Dodai: I went through a phase in which my favorite animal was the quagga. I saw it in a book of horses, the kind that is mandatory for every preteen girl. I guess at some point I'd been called or maybe someone had called SOMEONE else a "zebra." For being black & white. Anna: Did you ever get "oreo"? Dodai: Yeah, I did get oreo… But I saw the quagga in the book and I thought this is what i relate to: The thing that is not black, not white, not striped, not solid, all mixed up. I decided it was cool. It became part of the family lingo; my sister and I would see some half chinese half black kids on the subway or something and be like, look, quaggamuffin kids. Anna: I didn't have lingo because seeing mixed race/biracial children, let alone adults, was pretty rare where I grew up. Also, I just considered myself to be black. That's what you checked off on school forms. There was no other option. Dodai: Oh, definitely. I considered myself to be black. But I also was sure I was something else, too. Something new. My sister, brother and I would visit my grandfather in the South every summer, and I became more and more aware that people were like, "What is that blue-eyed man doing with those black kids?" Anna: I was aware that I was "new." I kind of liked it! Dodai: Me too! Anna: I think I was a bit upset when I found out there were some other kids in my town who were biracial. Just like I was kinda "huh?" when I first heard about, say, Halle Berry. I knew intellectually that others existed, but I didn't feel as "special" anymore. Dodai: I was always EXCITED to find other mixed kids. I remember when i first went to Hawaii, and I saw so many black/asian/white/native mixed kids with dark skin and surf-blonde hair and almond eyes. I thought, hmm, I may move here.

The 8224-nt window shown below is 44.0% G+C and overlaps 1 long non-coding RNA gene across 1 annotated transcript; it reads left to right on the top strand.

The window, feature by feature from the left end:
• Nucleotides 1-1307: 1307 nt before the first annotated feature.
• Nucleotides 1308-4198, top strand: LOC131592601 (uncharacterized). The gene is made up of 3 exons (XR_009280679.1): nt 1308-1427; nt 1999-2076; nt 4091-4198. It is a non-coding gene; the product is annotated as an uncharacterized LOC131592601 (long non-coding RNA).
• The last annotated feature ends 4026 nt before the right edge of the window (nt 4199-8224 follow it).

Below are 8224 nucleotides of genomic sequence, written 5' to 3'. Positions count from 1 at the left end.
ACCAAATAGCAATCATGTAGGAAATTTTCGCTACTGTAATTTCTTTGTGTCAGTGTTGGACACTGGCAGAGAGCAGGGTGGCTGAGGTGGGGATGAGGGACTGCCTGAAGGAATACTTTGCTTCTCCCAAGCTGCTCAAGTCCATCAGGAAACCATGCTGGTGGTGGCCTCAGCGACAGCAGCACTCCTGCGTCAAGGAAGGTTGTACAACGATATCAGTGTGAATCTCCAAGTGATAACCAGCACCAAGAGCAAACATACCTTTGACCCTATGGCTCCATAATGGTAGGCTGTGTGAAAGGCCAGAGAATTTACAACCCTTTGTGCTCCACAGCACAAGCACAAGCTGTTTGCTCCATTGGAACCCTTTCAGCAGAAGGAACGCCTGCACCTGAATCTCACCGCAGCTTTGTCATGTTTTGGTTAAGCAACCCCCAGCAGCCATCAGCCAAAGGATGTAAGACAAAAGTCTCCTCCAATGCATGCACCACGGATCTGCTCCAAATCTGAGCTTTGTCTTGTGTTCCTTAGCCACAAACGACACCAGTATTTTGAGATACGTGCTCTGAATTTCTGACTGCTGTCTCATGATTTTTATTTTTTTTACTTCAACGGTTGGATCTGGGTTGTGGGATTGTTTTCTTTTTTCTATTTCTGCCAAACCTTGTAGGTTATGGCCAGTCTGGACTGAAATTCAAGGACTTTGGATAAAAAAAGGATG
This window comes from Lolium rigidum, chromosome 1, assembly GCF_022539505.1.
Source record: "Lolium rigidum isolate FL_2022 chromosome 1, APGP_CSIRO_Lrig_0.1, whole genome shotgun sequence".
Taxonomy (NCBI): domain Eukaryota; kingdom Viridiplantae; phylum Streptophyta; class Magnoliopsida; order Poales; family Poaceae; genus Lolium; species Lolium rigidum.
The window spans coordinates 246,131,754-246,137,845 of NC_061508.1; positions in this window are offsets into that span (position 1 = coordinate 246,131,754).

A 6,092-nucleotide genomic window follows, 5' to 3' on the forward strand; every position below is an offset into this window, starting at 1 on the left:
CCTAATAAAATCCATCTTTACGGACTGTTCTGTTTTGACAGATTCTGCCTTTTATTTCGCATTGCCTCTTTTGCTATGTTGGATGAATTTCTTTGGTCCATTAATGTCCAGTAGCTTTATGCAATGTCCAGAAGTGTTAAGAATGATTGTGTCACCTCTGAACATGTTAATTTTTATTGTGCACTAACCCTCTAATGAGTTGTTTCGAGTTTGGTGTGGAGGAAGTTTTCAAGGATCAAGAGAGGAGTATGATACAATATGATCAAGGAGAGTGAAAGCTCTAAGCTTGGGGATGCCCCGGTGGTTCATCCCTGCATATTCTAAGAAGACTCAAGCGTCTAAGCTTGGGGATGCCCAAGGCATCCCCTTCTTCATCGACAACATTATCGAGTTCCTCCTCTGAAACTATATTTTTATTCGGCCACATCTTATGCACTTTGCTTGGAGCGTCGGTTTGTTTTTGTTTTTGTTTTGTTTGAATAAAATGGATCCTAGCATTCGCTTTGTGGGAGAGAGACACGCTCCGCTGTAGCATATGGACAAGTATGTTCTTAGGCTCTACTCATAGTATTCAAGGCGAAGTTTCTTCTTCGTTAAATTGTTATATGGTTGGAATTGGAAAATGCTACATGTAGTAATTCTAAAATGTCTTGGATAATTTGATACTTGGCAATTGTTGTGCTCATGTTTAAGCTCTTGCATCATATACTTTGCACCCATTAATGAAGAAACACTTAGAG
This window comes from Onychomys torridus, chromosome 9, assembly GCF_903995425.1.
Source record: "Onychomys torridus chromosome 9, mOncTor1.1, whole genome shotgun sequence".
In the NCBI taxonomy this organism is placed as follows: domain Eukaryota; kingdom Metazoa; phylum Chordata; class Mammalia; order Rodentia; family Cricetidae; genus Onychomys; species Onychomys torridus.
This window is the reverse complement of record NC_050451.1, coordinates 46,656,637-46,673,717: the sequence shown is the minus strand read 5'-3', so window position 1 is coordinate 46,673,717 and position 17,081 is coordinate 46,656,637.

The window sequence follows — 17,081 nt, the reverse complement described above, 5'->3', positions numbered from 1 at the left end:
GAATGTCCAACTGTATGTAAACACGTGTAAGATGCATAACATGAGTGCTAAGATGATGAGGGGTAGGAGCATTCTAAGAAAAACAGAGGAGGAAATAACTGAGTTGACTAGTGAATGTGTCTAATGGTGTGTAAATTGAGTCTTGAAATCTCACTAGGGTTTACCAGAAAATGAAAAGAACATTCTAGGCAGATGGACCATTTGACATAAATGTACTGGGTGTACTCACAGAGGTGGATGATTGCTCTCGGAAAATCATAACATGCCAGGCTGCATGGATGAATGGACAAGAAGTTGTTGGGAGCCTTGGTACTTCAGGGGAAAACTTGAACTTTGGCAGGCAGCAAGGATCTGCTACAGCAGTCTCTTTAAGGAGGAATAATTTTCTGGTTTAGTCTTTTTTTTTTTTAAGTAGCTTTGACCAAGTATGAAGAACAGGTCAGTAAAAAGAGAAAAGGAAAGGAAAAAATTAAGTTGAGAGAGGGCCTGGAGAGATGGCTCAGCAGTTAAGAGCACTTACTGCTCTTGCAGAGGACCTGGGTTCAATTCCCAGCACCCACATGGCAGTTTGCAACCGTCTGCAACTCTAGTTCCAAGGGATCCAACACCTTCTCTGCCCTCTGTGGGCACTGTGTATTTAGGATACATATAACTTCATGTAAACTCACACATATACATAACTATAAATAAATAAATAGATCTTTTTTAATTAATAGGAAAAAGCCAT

"The reason I grew up thinking I could do and be whatever I wanted was partly because I was precocious and confident (maybe not as a teenager.) But it was also from my parents, who made a big effort to always tell me how 'special' I was. I think they feared my being biracial could cause problems with my self-esteem. That may be a large part of the reason why Barack Obama believed in himself enough to become the man he is now. It's almost like to overcompensate for society's racism, and/or fear of the 'other,' parents of biracial kids give them added support that, perhaps, other children don't get. I'm only theorizing here. But there is also something to be said about the comfort in bridging cultures. When you can interact with white people and black people because you see yourself as part of them, that gives you a lot of confidence in yourself. I think it's almost freeing. I mean, a young black male can walk into a job interview, and the interviewer will have sorts of ideas about who he is before he even opens his mouth based on ingrained stereotypes that aren't even in our consciousness. Whereas someone like Barack Obama, or you, or me, they don't know what to make of us! Now, that's probably different now, in the year 2008, but in the '80s? '90s? I'm not so sure that there were ideas about biracial young Americans that created barriers in the same way that there are barriers for others."
Privilege is no Death Star, and one Luke Skywalker can't obliterate it with a couple of lasers, no matter how well-placed. It did not vaporize last night, so in the Obama presidency we can look forward to some amusing and possibly infuriating contretemps that will arise from an African-American family leading the country. (Why was this never the premise for a sitcom?) The same battles will rage over affirmative action — will we cheat ourselves out of the next Obama by cutting it back? — and issues of discrimination in representation, education, housing, etc. For me, racism won't be over until a bunch of black people can move into a neighborhood and watch the property values rise.